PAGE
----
“It’s really not good for you,” says David Wondrich of the excessively rich 19th-century drink known as the Tom & Jerry. “But it’s just so freaking delicious.”
Made from a dozen eggs, more than a pound of sugar, and a blend of cinnamon, allspice and cloves alongside warm whole milk, a full bottle each of Cognac and Jamaican rum, the Tom & Jerry is a famously indulgent affair—one that reads more like a spice cake than a drink. Historically, between the end of the Civil War until the turn of the century, and starting around the time of year when cold days settle in, newspapers across the Northeast would announce the arrival of the season with cryptic jokes about Thomas and Jeremiah, “two well-known sports whose acquaintance should not be cultivated too deeply,” as one article put it. Today, the tradition lives on in the Midwest where, according to Wondrich, the Tom & Jerry “sent down its deepest roots.”
Wondrich, the bar world’s preeminent historian and a well-versed drink creator, does little to mess with the traditional New England recipe made popular by Jerry Thomas in the late 19th century. “I’m not so interested in innovation with things like this,” he says. “It’s so traditional and it’s not really a time to show off all your creative juices or whatever.” To the tried and true batter, he adds rich Plantation Xaymaca Jamaican rum—one of the most flavorful expressions available—and VSOP Cognac. “VS Cognacs are just not good in this kind of thing because they’re just not aged enough. They’re not concentrated enough. You want something to just be rich,” says Wondrich.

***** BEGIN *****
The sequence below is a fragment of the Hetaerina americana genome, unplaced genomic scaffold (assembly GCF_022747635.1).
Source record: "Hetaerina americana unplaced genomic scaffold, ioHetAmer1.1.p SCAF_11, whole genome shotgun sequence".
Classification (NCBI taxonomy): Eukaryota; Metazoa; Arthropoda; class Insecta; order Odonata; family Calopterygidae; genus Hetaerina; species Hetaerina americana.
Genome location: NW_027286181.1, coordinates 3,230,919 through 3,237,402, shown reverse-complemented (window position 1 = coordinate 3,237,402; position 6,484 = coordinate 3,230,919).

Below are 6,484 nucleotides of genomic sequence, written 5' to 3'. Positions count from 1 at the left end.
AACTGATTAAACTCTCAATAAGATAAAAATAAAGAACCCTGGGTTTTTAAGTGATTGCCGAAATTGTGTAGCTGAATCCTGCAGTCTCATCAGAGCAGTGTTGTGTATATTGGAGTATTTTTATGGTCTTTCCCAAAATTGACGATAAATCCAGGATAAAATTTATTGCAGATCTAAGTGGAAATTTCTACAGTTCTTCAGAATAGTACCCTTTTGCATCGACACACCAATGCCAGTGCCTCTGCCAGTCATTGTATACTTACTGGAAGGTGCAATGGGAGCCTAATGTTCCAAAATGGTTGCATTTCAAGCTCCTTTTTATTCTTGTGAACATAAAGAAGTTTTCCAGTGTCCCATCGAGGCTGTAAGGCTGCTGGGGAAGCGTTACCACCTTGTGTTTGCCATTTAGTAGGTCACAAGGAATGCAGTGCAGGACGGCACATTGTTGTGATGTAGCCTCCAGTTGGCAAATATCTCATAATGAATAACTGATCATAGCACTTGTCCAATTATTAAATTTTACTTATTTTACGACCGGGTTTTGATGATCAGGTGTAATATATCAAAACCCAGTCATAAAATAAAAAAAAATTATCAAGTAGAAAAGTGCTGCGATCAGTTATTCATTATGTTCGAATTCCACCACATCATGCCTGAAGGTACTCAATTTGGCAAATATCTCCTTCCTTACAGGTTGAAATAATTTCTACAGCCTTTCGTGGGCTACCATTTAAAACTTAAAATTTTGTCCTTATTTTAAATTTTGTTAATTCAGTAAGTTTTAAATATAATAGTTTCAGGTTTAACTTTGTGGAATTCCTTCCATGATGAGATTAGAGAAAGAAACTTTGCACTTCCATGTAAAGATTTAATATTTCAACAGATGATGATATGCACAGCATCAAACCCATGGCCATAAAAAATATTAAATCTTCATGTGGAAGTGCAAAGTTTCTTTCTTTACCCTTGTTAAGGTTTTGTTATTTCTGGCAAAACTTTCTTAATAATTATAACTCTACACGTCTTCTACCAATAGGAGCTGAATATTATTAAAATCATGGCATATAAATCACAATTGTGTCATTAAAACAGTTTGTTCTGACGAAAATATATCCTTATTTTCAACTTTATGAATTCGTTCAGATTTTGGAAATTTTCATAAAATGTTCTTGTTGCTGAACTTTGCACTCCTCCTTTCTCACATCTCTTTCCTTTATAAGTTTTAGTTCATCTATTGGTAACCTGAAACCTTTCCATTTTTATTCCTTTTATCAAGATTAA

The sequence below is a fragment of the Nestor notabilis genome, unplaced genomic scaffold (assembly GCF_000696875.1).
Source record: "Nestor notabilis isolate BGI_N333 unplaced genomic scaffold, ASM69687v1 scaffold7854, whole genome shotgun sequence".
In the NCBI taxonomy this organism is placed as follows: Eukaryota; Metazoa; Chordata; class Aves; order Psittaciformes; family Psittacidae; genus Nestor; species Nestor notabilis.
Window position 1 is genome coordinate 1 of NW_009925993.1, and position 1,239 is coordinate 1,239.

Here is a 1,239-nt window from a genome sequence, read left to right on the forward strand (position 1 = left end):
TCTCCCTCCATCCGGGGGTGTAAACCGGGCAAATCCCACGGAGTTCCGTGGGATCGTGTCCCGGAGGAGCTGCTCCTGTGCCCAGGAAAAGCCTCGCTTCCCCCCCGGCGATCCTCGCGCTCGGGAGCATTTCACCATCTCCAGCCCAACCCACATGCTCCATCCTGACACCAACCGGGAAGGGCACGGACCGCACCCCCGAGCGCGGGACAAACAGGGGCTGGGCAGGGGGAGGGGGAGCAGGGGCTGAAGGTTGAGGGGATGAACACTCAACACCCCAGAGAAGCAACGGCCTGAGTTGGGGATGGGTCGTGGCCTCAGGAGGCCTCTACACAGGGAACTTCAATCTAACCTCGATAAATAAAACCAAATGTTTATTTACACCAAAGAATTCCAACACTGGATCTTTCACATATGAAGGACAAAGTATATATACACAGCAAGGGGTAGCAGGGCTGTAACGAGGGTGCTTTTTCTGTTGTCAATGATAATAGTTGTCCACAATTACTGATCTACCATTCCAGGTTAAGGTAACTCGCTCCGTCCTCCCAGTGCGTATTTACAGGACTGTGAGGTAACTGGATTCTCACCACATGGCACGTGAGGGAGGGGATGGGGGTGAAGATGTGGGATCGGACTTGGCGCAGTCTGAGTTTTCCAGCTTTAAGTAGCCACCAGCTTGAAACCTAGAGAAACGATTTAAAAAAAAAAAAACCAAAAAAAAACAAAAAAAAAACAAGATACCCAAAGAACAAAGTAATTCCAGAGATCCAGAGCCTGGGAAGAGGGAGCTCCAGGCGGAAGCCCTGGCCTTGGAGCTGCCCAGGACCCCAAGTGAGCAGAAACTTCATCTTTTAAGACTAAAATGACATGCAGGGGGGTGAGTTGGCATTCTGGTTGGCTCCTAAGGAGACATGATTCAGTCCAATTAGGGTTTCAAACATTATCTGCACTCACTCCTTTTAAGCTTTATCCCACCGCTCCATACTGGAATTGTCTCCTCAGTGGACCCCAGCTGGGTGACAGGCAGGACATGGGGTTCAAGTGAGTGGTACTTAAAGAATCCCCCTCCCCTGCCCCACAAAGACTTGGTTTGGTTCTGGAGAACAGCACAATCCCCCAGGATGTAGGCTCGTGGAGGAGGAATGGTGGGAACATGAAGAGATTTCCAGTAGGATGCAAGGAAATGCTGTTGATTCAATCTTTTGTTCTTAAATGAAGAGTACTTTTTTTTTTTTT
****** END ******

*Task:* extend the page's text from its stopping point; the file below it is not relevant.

He does, however, make one significant departure from the recipe of Jerry Thomas: In place of water, he calls for milk. “Years ago, Audrey Saunders convinced me to not be such a stickler for the old recipe and use milk instead of water, so I use milk—it’s just better,” he admits. To keep the batter from separating (thus, necessitating constant stirring), he adds half a teaspoon of cream of tartar.
When it comes to serving the drink, Wondrich opts for a traditional ceramic bowl from the late 19th century when sets were widely commercially available, with accompanying “shaving cups,” as the small vessels are known, though he notes any mixing bowl will do. More important is the crowd you share it with. “I don’t make it every year, but I probably make it two years out of five,” says Wondrich. “It’s got to be the right gathering of people.” Given the indulgent nature of the drink, something he likens to “sucking the tailpipe of a crosstown bus, healthwise,” Wondrich admits that the ideal crowd often comes down to simply “people who aren’t going to be complaining about all the eggs and milk and brandy and rum and sugar.”
For Wondrich, doling out the warm, rich mixture for a group of close friends during the holidays is a tradition as important as the formula itself. “I like the ritual of it,” he says. “But I also like brandy and rum.”